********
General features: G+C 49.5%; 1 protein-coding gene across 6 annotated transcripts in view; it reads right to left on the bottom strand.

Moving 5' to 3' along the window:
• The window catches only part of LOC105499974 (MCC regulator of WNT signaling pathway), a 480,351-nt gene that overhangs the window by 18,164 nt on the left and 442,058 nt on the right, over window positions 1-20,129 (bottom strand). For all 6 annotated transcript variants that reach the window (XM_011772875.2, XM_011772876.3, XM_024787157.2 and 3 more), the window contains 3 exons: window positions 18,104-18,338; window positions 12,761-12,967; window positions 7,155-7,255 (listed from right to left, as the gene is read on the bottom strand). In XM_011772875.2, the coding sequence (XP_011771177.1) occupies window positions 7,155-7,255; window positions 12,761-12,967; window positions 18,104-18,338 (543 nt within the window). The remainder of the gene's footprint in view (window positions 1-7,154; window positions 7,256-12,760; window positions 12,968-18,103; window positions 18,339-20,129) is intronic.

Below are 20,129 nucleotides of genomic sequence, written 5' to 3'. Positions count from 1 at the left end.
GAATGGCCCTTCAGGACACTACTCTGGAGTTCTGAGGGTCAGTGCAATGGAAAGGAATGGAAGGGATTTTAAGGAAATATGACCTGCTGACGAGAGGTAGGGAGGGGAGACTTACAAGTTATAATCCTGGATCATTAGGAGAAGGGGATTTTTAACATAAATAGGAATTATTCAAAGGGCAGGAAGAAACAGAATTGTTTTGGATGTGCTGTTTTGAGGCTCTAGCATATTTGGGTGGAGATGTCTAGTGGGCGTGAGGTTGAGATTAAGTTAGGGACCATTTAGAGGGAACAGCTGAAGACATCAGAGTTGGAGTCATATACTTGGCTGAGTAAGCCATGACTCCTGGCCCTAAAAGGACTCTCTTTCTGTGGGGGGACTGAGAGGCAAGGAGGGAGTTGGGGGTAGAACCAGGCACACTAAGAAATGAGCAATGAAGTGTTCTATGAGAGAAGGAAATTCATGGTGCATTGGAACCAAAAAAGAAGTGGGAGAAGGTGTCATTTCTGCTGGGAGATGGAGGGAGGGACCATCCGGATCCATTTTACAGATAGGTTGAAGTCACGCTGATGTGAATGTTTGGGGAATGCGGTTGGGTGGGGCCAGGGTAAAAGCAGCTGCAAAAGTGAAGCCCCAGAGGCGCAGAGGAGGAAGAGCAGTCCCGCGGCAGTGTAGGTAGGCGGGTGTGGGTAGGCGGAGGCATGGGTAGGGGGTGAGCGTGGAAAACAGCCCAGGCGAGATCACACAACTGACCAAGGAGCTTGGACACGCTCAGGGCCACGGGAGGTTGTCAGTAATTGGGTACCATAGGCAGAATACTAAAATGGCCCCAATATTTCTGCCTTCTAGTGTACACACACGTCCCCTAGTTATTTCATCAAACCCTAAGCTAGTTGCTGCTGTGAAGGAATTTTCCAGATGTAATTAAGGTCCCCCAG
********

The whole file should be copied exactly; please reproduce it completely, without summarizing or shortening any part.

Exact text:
General features: G+C 49.5%; 1 protein-coding gene across 6 annotated transcripts in view; it reads right to left on the bottom strand.

Moving 5' to 3' along the window:
• The window catches only part of LOC105499974 (MCC regulator of WNT signaling pathway), a 480,351-nt gene that overhangs the window by 18,164 nt on the left and 442,058 nt on the right, over window positions 1-20,129 (bottom strand). For all 6 annotated transcript variants that reach the window (XM_011772875.2, XM_011772876.3, XM_024787157.2 and 3 more), the window contains 3 exons: window positions 18,104-18,338; window positions 12,761-12,967; window positions 7,155-7,255 (listed from right to left, as the gene is read on the bottom strand). In XM_011772875.2, the coding sequence (XP_011771177.1) occupies window positions 7,155-7,255; window positions 12,761-12,967; window positions 18,104-18,338 (543 nt within the window). The remainder of the gene's footprint in view (window positions 1-7,154; window positions 7,256-12,760; window positions 12,968-18,103; window positions 18,339-20,129) is intronic.

Below are 20,129 nucleotides of genomic sequence, written 5' to 3'. Positions count from 1 at the left end.
GAATGGCCCTTCAGGACACTACTCTGGAGTTCTGAGGGTCAGTGCAATGGAAAGGAATGGAAGGGATTTTAAGGAAATATGACCTGCTGACGAGAGGTAGGGAGGGGAGACTTACAAGTTATAATCCTGGATCATTAGGAGAAGGGGATTTTTAACATAAATAGGAATTATTCAAAGGGCAGGAAGAAACAGAATTGTTTTGGATGTGCTGTTTTGAGGCTCTAGCATATTTGGGTGGAGATGTCTAGTGGGCGTGAGGTTGAGATTAAGTTAGGGACCATTTAGAGGGAACAGCTGAAGACATCAGAGTTGGAGTCATATACTTGGCTGAGTAAGCCATGACTCCTGGCCCTAAAAGGACTCTCTTTCTGTGGGGGGACTGAGAGGCAAGGAGGGAGTTGGGGGTAGAACCAGGCACACTAAGAAATGAGCAATGAAGTGTTCTATGAGAGAAGGAAATTCATGGTGCATTGGAACCAAAAAAGAAGTGGGAGAAGGTGTCATTTCTGCTGGGAGATGGAGGGAGGGACCATCCGGATCCATTTTACAGATAGGTTGAAGTCACGCTGATGTGAATGTTTGGGGAATGCGGTTGGGTGGGGCCAGGGTAAAAGCAGCTGCAAAAGTGAAGCCCCAGAGGCGCAGAGGAGGAAGAGCAGTCCCGCGGCAGTGTAGGTAGGCGGGTGTGGGTAGGCGGAGGCATGGGTAGGGGGTGAGCGTGGAAAACAGCCCAGGCGAGATCACACAACTGACCAAGGAGCTTGGACACGCTCAGGGCCACGGGAGGTTGTCAGTAATTGGGTACCATAGGCAGAATACTAAAATGGCCCCAATATTTCTGCCTTCTAGTGTACACACACGTCCCCTAGTTATTTCATCAAACCCTAAGCTAGTTGCTGCTGTGAAGGAATTTTCCAGATGTAATTAAGGTCCCCCAG